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User Interface Design and Modelling (Web) Design Guidelines.

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Presentation on theme: "User Interface Design and Modelling (Web) Design Guidelines."— Presentation transcript:

1 User Interface Design and Modelling (Web) Design Guidelines

2 User Interface Design and Modelling Norman's Design Guidelines (more information available in Course Documents, HCI basics)

3 User Interface Design and Modelling Lecture Objectives Norman’s Design Guidelines 10 ten web design mistakes 10 good deeds of web design Principles of using colour in Interaction Design

4 User Interface Design and Modelling Colour in Interaction Design Norman's Design Guidelines A.Good visibility means you can: tell the state of the system by looking at it tell what the alternatives for actions are identify controls to make the system perform the available actions Affordance + B.Good conceptual models provide: consistent presentation of the system’s state consistent controls, possible actions and results System image = C.Good mappings mean you can determine the: relationship between actions and results relationship between controls and actions system state from what is visible User’s model of system. D.Good feedback involves: full and continuous presentation of the results of actions timely, i.e. rapid, response times A ‘good’ user model makes the user feel: in control of the system confident of getting the required result(s).

5 User Interface Design and Modelling Colour in Interaction Design

6 User Interface Design and Modelling Colour in Interaction Design Use Colour Sparingly Overusing color: makes the display look cluttered (Williges & Williges, 1982) can confuse users (Narborough-Hall, 1985), Makes user tasks more complex, increases errors, and reduce user productivity (Keister, 1983). Once you use the color red to warn the user, don't use red for any other purpose. Najjar (1990)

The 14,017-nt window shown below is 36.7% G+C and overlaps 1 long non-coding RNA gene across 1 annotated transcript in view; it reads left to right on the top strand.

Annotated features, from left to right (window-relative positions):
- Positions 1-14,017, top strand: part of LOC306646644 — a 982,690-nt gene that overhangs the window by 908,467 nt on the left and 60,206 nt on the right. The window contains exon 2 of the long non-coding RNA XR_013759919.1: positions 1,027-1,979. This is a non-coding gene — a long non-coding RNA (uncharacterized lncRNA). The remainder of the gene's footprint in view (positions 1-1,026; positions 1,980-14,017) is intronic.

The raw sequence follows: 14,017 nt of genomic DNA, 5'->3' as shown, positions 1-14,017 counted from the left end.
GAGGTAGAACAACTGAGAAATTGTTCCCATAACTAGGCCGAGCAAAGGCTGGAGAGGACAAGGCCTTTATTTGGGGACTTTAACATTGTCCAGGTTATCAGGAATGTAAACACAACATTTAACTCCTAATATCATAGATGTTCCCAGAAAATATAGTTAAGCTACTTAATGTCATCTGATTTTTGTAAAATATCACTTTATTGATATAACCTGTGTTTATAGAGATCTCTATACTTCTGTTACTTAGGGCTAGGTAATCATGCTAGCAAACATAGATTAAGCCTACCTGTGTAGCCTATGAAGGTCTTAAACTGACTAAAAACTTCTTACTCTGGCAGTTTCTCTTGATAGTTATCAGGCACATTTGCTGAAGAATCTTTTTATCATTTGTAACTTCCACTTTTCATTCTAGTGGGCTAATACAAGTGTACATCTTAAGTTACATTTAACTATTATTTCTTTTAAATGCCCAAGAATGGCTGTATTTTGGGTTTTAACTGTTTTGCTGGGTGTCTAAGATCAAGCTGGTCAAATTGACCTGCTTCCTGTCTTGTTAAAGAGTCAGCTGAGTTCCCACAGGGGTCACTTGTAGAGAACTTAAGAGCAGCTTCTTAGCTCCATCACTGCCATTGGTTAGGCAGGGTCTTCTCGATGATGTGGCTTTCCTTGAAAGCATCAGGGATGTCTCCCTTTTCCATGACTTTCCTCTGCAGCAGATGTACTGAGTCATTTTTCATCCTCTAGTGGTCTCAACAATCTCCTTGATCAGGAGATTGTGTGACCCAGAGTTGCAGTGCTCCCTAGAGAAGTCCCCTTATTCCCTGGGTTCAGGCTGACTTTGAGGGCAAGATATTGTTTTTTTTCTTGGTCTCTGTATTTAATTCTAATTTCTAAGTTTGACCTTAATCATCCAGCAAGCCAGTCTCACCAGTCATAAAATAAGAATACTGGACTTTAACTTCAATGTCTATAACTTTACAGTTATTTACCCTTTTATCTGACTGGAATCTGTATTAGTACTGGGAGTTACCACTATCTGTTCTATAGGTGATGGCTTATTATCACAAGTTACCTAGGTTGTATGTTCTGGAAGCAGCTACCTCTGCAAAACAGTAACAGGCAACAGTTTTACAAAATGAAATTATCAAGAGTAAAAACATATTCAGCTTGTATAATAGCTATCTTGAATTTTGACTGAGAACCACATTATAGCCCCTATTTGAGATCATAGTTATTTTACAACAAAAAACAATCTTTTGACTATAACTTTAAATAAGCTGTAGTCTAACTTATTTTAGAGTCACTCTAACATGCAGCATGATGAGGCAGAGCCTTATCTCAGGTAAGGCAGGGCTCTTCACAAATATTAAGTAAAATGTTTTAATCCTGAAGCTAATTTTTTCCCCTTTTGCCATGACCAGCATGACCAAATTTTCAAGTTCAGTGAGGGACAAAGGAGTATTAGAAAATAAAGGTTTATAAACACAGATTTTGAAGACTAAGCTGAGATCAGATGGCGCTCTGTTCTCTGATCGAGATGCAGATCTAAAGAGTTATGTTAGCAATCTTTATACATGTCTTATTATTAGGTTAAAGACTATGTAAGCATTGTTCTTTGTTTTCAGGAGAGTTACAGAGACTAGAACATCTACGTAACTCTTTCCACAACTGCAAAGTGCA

7 User Interface Design and Modelling Colour in Interaction Design Background colour Avoid using a solid, black, untextured background. - this type of background can cause colored characters to appear to float at different distances relative to the background (Narborough-Hall, 1985). If you have to use a solid, black, untextured background, then use white and desaturated red, desaturated yellow, desaturated green, and desaturated blue colors (Weitzman & Neri, 1986). A good choice for a background color is a neutral, textured, dull, light grey (Narborough-Hall, 1985) because it: helps people keep their attention on the foreground text and graphics reduces the likelihood of floating characters allows the designer to use the color black in the display Najjar (1990)

8 User Interface Design and Modelling Colour in Interaction Design Use colour consistently with user expectations Culture and experience make us associate colours with states/things. Some well-known expectations follow: Red = warning stop, error, hot Green = go, good Yellow = caution, slow Blue = cold So, make red a warning that data will be deleted if an action is performed. Use green text or graphics to tell the user that a requested process worked. Make yellow a caution that the next process will be slow. Indicate cold, application-specific objects, like ice, with blue. Use your colors in a way that is consistent with the expectations of your users. Najjar (1990)

9 User Interface Design and Modelling Colour in Interaction Design Use Colours that Contrast Well Note contrast in Highway signs Black on white White on brown Black on yellow Opponent colour theory http://faculty.washington.edu/chudler/eyecol.html http://faculty.washington.edu/chudler/eyecol.html - Our sense of sight

10 User Interface Design and Modelling Colour in Interaction Design Don't use Blue for Text The eye cannot understand clearly saturated blue for text, thin lines and high resolution information The lens absorbs some light transmitted through it, more in the blue region than yellow and red. This gets worse with age. To focus light on the retina, muscles change the thickness of the lens. In a relaxed state they focus mid wavelength light of yellow and green on the retina. For blue, the muscles have to work really hard to make the lens thin, with saturated blue the focus is in front of the retina because the lens can’t get thin enough, therefore it appears blurry.